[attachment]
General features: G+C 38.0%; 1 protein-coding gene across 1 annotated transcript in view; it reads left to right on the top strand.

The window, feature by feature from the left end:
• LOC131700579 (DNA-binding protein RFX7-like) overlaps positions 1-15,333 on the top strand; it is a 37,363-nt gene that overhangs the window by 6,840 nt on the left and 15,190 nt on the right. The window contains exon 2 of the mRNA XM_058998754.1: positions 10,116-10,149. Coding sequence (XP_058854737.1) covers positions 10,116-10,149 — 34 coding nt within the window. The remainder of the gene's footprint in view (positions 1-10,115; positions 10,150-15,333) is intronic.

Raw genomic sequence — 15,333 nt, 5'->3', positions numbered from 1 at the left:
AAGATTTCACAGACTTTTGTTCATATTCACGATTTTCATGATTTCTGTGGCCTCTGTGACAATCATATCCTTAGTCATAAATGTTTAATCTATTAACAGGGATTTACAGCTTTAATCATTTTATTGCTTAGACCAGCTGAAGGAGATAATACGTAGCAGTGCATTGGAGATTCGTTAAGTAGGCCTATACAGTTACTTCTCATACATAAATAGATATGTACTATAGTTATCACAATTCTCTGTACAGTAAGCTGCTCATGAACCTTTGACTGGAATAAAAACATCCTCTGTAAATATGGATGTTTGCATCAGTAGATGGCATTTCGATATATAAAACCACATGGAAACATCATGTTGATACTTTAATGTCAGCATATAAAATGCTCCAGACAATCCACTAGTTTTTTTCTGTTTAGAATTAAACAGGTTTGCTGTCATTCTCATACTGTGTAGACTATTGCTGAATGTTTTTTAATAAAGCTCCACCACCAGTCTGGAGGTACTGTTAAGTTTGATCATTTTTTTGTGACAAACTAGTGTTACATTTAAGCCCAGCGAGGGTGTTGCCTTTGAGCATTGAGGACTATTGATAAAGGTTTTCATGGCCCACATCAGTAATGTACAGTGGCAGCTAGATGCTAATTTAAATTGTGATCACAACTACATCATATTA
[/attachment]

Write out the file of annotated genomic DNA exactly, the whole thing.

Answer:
General features: G+C 38.0%; 1 protein-coding gene across 1 annotated transcript in view; it reads left to right on the top strand.

The window, feature by feature from the left end:
• LOC131700579 (DNA-binding protein RFX7-like) overlaps positions 1-15,333 on the top strand; it is a 37,363-nt gene that overhangs the window by 6,840 nt on the left and 15,190 nt on the right. The window contains exon 2 of the mRNA XM_058998754.1: positions 10,116-10,149. Coding sequence (XP_058854737.1) covers positions 10,116-10,149 — 34 coding nt within the window. The remainder of the gene's footprint in view (positions 1-10,115; positions 10,150-15,333) is intronic.

Raw genomic sequence — 15,333 nt, 5'->3', positions numbered from 1 at the left:
AAGATTTCACAGACTTTTGTTCATATTCACGATTTTCATGATTTCTGTGGCCTCTGTGACAATCATATCCTTAGTCATAAATGTTTAATCTATTAACAGGGATTTACAGCTTTAATCATTTTATTGCTTAGACCAGCTGAAGGAGATAATACGTAGCAGTGCATTGGAGATTCGTTAAGTAGGCCTATACAGTTACTTCTCATACATAAATAGATATGTACTATAGTTATCACAATTCTCTGTACAGTAAGCTGCTCATGAACCTTTGACTGGAATAAAAACATCCTCTGTAAATATGGATGTTTGCATCAGTAGATGGCATTTCGATATATAAAACCACATGGAAACATCATGTTGATACTTTAATGTCAGCATATAAAATGCTCCAGACAATCCACTAGTTTTTTTCTGTTTAGAATTAAACAGGTTTGCTGTCATTCTCATACTGTGTAGACTATTGCTGAATGTTTTTTAATAAAGCTCCACCACCAGTCTGGAGGTACTGTTAAGTTTGATCATTTTTTTGTGACAAACTAGTGTTACATTTAAGCCCAGCGAGGGTGTTGCCTTTGAGCATTGAGGACTATTGATAAAGGTTTTCATGGCCCACATCAGTAATGTACAGTGGCAGCTAGATGCTAATTTAAATTGTGATCACAACTACATCATATTA